- UBS Investment Bank recently emailed out its second annual reading list to its bankers.
- This year’s list revolved around the theme of "change," and includes books ranging from "Charlotte’s Web" to a history of a 19th-century naval battle.
- UBS Investment Bank is reportedly considering laying off hundreds of employees, as its heads consider how to deal with a rough first half of 2019.
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UBS Investment Bank recently sent its employees in the Americas a summer reading list, which it then shared with Business Insider. This year’s theme is growth through change.
Sam Kendall, head of corporate client solutions for the Americas at UBS and the list’s author, said the original compilation was a long list of reads he wanted workers to keep handy when they needed to reflect on changes or transitions. He pared down the list to 10 books, and sent it on August 6.
"When we sent out the list we encouraged people to take their own journey either via other books or venues where they may learn from others about dealing and preparing themselves for change," Kendall told Business Insider.
The list kicks off with a quote often attributed to Charles Darwin: "It’s not the strongest or most intelligent who will survive but those who can best manage change." The University of Cambridge traces the quote to a Louisiana State professor paraphrasing the scientist in 1963.
Self-growth through adaptation is, of course, a timeless theme applicable to any organization. And it’s a natural progression from last year’s UBS book list, which was focused on leadership, and included libertarians’ favorite novel, "Atlas Shrugged." (That list began with a quote attributed to the author and women’s rights pioneer Margaret Fuller, "Today a reader; tomorrow a leader," though that one is of dubious origin.)
This year’s theme comes at a time when investment banks are struggling with the slowing economy and trade war, leading UBS’s peers to announce as many as 30,000 job cuts. Bloomberg reported that UBS’s co-heads of investment banking, Piero Novelli and Rob Karofsky, are mulling an overhaul of the business and also considering cutting hundreds of jobs.
Regardless of internal and external changes, Kendall has been big on reading since assuming his role early last year, going so far as to establish a small lending library outside his office. The exec has sought ways to encourage his bankers to embrace innovation and extolled the virtues of being well rounded.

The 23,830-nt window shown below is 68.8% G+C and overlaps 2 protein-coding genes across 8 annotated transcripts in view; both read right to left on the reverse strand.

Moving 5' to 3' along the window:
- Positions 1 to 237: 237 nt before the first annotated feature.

The bookshelves at UBS have three or four copies of each of the books featured in Kendall’s email, which we’ve included in full below.
As I mentioned at the recent townhall, it is vital that we continue to challenge the status quo and drive agility in our thinking and structure. Being open to change and managing towards it is not only an important driver of successful businesses; it can also create opportunities we hadn’t even imagined.
As Darwin said, being able to manage change is the key to survival, but this journey is not one that we take alone or unprepared. Hence, the 2019 CCS Americas Suggested Readings are aimed at helping everyone prepare themselves for the changes ahead, whether they are within our industry or the industries that our clients operate in.
Change, be it disruption or innovation, isn’t a new problem for our age, nor one of technology. As showcased in some of these books, it is something that we as a society have been grappling with for many generations. Many of these titles directly touch on change and several were selected to give you some insight into tools that may be useful in navigating it.
While I hope that many of you will be able to enjoy one of these selections during your summer vacation, reading these books should not be limited to the summer. Learning is a constant journey.
In addition to our suggested readings, I encourage everyone to use the additional resources at your disposal (i.e., TED Talks or simply researching the topic of change on the internet) to continue to explore how to best deal with change, satiate your intellectual curiosity and prepare yourselves for the future – whatever it may be.
Please let me know your feedback and feel free to pass along any additions that should make their way onto our library shelf.
"Breathe In, Cash Out"
By Madeleine Henry
What it’s about: This is a story about a Wall Street banking analyst, who plans to quit her job the minute her bonus hits the bank account to follow her real passion of becoming a yoga instructor. Think The Devil Wears Prada meets banking…
Why it’s applicable: While it is fiction, it drives us to recognize parts of ourselves and awareness about our industry. The author is much like her protagonist. She too worked at an investment bank and left to follow her dream. The lesson here is to do something you are passionate about.
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